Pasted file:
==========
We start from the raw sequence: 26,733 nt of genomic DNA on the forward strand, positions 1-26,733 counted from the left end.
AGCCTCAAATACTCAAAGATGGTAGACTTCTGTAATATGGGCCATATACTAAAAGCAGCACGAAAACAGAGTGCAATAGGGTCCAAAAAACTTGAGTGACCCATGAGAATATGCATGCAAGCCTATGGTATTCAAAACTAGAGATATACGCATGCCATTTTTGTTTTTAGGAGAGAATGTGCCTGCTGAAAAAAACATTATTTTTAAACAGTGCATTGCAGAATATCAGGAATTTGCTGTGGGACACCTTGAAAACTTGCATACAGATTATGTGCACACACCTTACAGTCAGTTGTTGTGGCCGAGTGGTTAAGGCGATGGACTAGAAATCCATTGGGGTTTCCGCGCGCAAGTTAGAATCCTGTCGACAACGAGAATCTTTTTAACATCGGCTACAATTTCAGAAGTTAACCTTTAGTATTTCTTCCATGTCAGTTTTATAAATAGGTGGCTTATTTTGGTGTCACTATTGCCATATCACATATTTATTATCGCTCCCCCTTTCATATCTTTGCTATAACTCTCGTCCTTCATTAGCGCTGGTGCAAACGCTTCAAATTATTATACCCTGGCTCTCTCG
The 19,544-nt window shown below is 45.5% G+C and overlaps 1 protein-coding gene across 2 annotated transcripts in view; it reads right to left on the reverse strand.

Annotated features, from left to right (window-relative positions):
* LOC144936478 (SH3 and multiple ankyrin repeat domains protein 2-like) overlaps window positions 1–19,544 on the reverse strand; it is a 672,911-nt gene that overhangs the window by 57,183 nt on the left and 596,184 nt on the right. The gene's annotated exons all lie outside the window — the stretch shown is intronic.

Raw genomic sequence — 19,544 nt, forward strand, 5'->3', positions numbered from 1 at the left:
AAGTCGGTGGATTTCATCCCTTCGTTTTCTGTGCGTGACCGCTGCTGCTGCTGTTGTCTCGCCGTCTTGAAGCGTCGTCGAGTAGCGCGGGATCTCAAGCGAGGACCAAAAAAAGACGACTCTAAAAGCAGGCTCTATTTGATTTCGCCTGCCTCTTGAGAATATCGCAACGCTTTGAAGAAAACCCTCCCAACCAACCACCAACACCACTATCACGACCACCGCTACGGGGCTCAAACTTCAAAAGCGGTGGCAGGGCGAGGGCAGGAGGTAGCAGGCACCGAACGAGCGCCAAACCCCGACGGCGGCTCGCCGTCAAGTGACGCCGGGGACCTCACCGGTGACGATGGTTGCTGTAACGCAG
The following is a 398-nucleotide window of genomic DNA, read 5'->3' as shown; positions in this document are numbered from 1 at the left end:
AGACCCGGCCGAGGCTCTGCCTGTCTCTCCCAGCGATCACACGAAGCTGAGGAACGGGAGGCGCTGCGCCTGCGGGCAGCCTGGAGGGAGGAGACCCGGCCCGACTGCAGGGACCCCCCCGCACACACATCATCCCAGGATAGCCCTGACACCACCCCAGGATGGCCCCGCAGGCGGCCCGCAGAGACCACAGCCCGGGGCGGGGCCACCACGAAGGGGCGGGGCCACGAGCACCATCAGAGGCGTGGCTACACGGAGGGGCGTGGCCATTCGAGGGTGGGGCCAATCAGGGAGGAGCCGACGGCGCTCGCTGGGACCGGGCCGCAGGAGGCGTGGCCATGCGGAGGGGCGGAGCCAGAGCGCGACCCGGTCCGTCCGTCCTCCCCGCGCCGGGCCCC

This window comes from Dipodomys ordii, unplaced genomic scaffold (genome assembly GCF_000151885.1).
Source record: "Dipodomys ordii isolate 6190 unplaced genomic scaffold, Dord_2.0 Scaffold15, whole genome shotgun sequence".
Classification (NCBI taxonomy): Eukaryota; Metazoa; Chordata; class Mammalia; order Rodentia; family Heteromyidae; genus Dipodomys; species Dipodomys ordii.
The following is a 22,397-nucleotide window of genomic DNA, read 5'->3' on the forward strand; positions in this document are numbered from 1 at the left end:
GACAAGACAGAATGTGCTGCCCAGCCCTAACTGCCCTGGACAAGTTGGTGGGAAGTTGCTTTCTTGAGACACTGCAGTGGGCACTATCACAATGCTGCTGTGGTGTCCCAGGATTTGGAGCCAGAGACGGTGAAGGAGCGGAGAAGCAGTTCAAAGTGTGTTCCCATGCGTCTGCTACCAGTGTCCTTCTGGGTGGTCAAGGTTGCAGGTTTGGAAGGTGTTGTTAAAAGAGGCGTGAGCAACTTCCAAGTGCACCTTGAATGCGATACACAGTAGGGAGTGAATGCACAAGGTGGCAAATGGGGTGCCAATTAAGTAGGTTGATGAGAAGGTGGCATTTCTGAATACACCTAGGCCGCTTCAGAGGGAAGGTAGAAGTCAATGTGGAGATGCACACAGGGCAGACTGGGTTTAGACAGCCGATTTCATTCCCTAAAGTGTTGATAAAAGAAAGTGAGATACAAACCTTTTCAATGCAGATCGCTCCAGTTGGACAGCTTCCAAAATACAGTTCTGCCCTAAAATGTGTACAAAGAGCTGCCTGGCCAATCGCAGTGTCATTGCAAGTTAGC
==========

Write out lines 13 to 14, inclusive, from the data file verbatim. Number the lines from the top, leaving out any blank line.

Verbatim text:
The following is a 22,397-nucleotide window of genomic DNA, read 5'->3' on the forward strand; positions in this document are numbered from 1 at the left end:
GACAAGACAGAATGTGCTGCCCAGCCCTAACTGCCCTGGACAAGTTGGTGGGAAGTTGCTTTCTTGAGACACTGCAGTGGGCACTATCACAATGCTGCTGTGGTGTCCCAGGATTTGGAGCCAGAGACGGTGAAGGAGCGGAGAAGCAGTTCAAAGTGTGTTCCCATGCGTCTGCTACCAGTGTCCTTCTGGGTGGTCAAGGTTGCAGGTTTGGAAGGTGTTGTTAAAAGAGGCGTGAGCAACTTCCAAGTGCACCTTGAATGCGATACACAGTAGGGAGTGAATGCACAAGGTGGCAAATGGGGTGCCAATTAAGTAGGTTGATGAGAAGGTGGCATTTCTGAATACACCTAGGCCGCTTCAGAGGGAAGGTAGAAGTCAATGTGGAGATGCACACAGGGCAGACTGGGTTTAGACAGCCGATTTCATTCCCTAAAGTGTTGATAAAAGAAAGTGAGATACAAACCTTTTCAATGCAGATCGCTCCAGTTGGACAGCTTCCAAAATACAGTTCTGCCCTAAAATGTGTACAAAGAGCTGCCTGGCCAATCGCAGTGTCATTGCAAGTTAGC